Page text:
Building Healthy Soil on the Plains

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“Once chemical agriculture came along, you didn’t need any skill, you didn’t even have to know how to be a farmer,” says Abe Collins. But without building healthy soil full of microorganisms to provide nutrients, something has to be added.
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In “The Soil Will Save Us” Kristin Ohlson introduces leading visionaries who are paving the way to building healthy soil, both in the lab and on the farm.

Through vivid storytelling Kristin Ohlson lays out discoveries that will change how humans interact with the land.The Soil Will Save Us(Rodale, 2013) sheds light on the importance of the world’s dirt. After millennia of poor farming practices, especially conventional agriculture, soil health has been depleted. Ohlson argues passionately for building healthy soil as a potential means for reversing global warming, improving food quality, as well as lessening air and water pollution. The following excerpt from Chapter Four discusses the risks involved with using chemical fertilizers and what happens to the soil when they are implemented.

Building Healthy Soil on the Plains

A fleet of dusty pickups and SUVs bumped across the North Dakota prairie, the summer grasses and wildflowers and wiry forbs susurrant against their undersides. From my seat in Jay Fuhrer’s SUV, it sounded as if we were in a boat cresting a river of chop. We finally pulled up next to one of Mike and Becky Small’s cornfields, jumped out into the lemony air — the vehicles had crushed a lot of wildflowers called lemon scurfpea — and formed a ragged circle of plaid shirts. At the center stood Fuhrer, the USDA
Natural Resources Conservation Service conservationist for Burleigh County, the county seat of which is Bismarck. The sun was blinding, and I was the only foolishly hatless person in the group. I hunkered in a tall guy’s shadow, mindful of the tobacco juice he kept spitting to the side.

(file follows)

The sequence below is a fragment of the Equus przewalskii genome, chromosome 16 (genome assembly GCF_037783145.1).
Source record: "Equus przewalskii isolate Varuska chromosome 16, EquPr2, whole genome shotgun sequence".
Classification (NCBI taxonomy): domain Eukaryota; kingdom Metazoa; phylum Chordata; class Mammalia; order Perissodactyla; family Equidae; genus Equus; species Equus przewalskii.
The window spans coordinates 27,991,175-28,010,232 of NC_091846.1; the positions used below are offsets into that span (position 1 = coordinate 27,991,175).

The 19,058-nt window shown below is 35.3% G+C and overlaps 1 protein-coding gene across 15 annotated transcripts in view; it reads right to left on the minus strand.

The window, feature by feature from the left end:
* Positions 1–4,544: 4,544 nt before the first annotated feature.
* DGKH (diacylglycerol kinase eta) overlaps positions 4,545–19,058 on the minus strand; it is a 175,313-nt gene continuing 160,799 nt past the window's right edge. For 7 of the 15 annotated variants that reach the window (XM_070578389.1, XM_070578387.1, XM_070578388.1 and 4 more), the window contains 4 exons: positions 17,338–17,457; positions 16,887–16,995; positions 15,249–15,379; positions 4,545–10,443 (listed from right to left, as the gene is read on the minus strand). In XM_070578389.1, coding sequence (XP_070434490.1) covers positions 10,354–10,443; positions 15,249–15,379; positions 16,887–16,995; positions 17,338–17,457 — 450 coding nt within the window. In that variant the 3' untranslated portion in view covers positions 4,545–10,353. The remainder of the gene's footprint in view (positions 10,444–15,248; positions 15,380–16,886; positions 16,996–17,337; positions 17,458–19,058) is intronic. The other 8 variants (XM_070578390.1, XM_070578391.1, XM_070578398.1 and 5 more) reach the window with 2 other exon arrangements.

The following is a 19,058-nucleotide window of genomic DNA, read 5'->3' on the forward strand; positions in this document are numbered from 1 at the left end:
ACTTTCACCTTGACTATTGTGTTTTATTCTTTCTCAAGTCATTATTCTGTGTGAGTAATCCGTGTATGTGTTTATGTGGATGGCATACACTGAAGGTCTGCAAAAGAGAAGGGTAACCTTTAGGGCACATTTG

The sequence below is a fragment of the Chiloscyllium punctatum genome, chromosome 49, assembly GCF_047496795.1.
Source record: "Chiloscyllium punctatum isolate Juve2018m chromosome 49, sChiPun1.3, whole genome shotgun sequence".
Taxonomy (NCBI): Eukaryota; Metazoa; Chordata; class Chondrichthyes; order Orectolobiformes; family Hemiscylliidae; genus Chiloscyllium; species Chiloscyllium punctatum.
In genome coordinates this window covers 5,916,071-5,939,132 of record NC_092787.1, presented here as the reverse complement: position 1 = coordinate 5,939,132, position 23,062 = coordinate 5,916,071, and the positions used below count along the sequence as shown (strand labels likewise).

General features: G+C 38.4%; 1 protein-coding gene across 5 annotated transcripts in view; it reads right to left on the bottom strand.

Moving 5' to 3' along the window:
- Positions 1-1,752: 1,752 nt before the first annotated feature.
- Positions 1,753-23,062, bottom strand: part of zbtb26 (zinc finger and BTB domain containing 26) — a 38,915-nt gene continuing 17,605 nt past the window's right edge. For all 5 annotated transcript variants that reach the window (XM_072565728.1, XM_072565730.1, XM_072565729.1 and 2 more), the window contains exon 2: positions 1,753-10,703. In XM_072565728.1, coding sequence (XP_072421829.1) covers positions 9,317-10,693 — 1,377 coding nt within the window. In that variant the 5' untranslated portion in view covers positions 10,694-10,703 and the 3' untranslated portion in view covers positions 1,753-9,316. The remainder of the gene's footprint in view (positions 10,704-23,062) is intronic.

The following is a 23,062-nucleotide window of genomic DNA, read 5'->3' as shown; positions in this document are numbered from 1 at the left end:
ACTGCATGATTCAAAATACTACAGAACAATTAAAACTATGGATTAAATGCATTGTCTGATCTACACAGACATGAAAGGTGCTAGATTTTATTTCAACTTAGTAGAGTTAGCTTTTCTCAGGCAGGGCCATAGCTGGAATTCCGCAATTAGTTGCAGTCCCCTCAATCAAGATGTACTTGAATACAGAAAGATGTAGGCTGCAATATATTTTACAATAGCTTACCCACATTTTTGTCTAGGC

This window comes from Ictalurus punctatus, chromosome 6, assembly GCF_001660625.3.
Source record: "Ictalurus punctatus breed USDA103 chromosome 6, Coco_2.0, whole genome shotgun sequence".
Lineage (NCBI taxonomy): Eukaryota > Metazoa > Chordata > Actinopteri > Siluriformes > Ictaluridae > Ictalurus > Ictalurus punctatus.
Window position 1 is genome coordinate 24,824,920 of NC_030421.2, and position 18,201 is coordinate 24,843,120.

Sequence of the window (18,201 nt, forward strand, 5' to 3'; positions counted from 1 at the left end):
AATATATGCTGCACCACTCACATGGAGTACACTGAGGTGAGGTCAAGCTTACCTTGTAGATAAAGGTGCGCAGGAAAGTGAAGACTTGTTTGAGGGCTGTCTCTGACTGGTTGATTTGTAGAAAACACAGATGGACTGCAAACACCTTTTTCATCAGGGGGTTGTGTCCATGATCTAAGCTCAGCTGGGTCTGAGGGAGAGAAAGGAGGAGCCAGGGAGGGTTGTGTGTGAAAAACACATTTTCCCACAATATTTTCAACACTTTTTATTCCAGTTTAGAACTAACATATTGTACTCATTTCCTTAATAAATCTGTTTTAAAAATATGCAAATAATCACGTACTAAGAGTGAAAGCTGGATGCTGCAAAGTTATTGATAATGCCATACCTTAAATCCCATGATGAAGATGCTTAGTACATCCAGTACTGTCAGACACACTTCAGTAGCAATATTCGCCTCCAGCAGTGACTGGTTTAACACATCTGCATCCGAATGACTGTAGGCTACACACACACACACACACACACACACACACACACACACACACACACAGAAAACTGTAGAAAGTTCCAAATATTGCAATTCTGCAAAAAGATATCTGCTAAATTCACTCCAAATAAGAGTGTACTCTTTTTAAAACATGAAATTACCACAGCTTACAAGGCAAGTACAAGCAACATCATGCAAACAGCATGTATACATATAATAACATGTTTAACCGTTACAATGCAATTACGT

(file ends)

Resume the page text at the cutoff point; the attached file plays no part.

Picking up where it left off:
Fuhrer is a compact man with some silver in his hair and a wryly self-deprecating habit of referring to himself as “the old German.” On that July morning, he could have doubled as the genial host of a cooking show. He bent down and carved up a brownie-size chunk of soil from the Smalls’s cornfield, broke it apart and waved it in front of his nose as if savoring the complexity of its ingredients. He passed dark chunks around for everyone else to sniff and appreciate. Then he wrenched up a cornstalk and shook it until most of the soil fell away from its roots. Even with all his shaking, the tangled strands were still coated in a thick, dark layer of sticky soil. They looked like dreadlocks.

“Why doesn’t the soil fall all the way off?” Fuhrer asked the crowd, touching the roots. “The glues in the soil hold it there. There are aggregates being formed right now.”

He broke off one of the larger roots and asked someone to pour their bottled water over it. When it finally washed clean, he sliced it into pieces and passed them around the crowd, like hors d’oeuvres. I popped a piece in my mouth, and it was — perhaps unsurprisingly — cornlike, sweet and crisp and cool. “Can you taste those sugars?” Fuhrer asked. “Those are the soil exudates! That’s what the plants use to attract the biology.”

People from around the United States and beyond visit Burleigh County to see how soil health can be built in land that is actively cropped. A renegade band of 40 farmers and ranchers there — I’m not sure what they should be called, as most of them both plant crops and raise meat animals — with enthusiastic backup from Fuhrer and USDA scientist Kristine Nichols have done what nearly everyone believes is impossible: They are building healthy, carbon-rich soil and healing their landscapes while increasing yields and making greater profits. And, as Mike Small told me and the crowd of farmers and Natural Resources Conservation Service employees from Missouri who toured that week, they also enjoy more time with their families.

The Trouble with Conventional Agriculture

By its very nature, conventional cropping is a far greater assault on the environment than herding animals. Plowing rips apart the crucial underground networks of mycorrhizal fungi and shatters the soil aggregates that hold water and gases in the soil. After these aggregates break down, the soil particles pack tightly against one another — this is called soil compaction — and the land can’t capture and hold the water from either irrigation or rain. In fact, a recent study showed that nearly half of the rise in sea level comes from water that runs off agricultural lands. Want to know where the quickly draining Ogallala Aquifer is going? Lots of it winds up in the ocean. About 70 percent of America’s freshwater usage goes to agriculture, but compacted soil means that much of it can’t penetrate. Tillage equipment is redesigned periodically to strike deeper and deeper to break up this compacted soil, but this only creates a new and still deeper layer of compaction.